Bahia, the local juniors coach, was one of the first to identify Medina's off-the-charts talent. "I met Gabriel when he was about 8 years old. At the time I had a project every Tuesday and Thursday, training with local young surfers. I noticed that the way he surfed was different from others. He had a lot of speed, very good wave reading and did what I call 'surf in the triangle,' always moving in the lineup.

Medina's Road to the Championship
More than anything else, Medina's career -- the successes, the struggles -- has been all about family.

“He caught a wave and didn't go back to the same place he was. He went the other way, like, to the right. Then he caught a right and went back to the left, and so on. He always surfed like this, and it's what he does today in the heats, even on free surfs.” Bahia accompanied Medina to numerous early contests. When the future star was still thin and without the confidence to be in the surf alone, Bahia often paddled with him until they got to the outside.

Miguel Pupo, WCT No. 15, grew up with Medina and is one of his closest friends. He believes that Maresias and Paúba, a barreling beachbreak to the north, played an important role in the development of both as surfers. "Maresias is a difficult wave to surf,” said Pupo. “In addition, Gabriel has always been very competitive and learns everything very quickly. In a few years he was making finals and winning championships.

Medina's epic year, in pictures

“He always had this obsession to catch many waves in a session, and I think that's what helped him to evolve so fast."

Pupo father, Wagner, was a competitor himself in the 1980s and 90s and, when Medina set his sights on surfing, helped the the family navigate the professional shoals. "I knew how things worked in the surf industry and often Simone [Medina's mother] went to our house to talk about it,” said the elder Pupo. “It was a new world for them.”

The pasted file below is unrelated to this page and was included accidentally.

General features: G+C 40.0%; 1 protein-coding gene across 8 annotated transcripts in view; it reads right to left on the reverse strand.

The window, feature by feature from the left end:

Medina's stepdad, meanwhile, served as a coach and mentor from the start. "When we realized he had talent, we try to help in every way,” said Serrano. “I even went further to understand how things work, training, and tried to share that.”

Home of a Star
After a childhood without many resources on the outskirts of Maresias, much has changed for Medina. Now one of the highest-paid surfers in the world, he has a new home at the town's waterfront. The house boasts five bedrooms, a swimming pool, sauna, barbecue space and gym, and he shares it with his mother, Simone, Charlie and siblings Felipe, 17, and Sophia, 8.

If the success achieved by Medina has already impacted life for him and his family, his World Title campaign and win has had major impact both on Maresias and Brazil as a whole. In early November, when Maresias hosted the prestigious O'Neill SP Prime, an estimated 20,000 people descended on the beach to see it. "I believe that a World Title, that we are hoping Gabriel will win, will have a huge and positive impact on the local community of Maresias," said Wagner Pupo.

"Whether he [had won] the Title or not, the impact has been made,” said the younger Pupo. “The surf fever has dominated not only Maresias, but all of Brazil."

"It is beautiful to see. Maresias certainly will have a stronger name on the world surfing map.”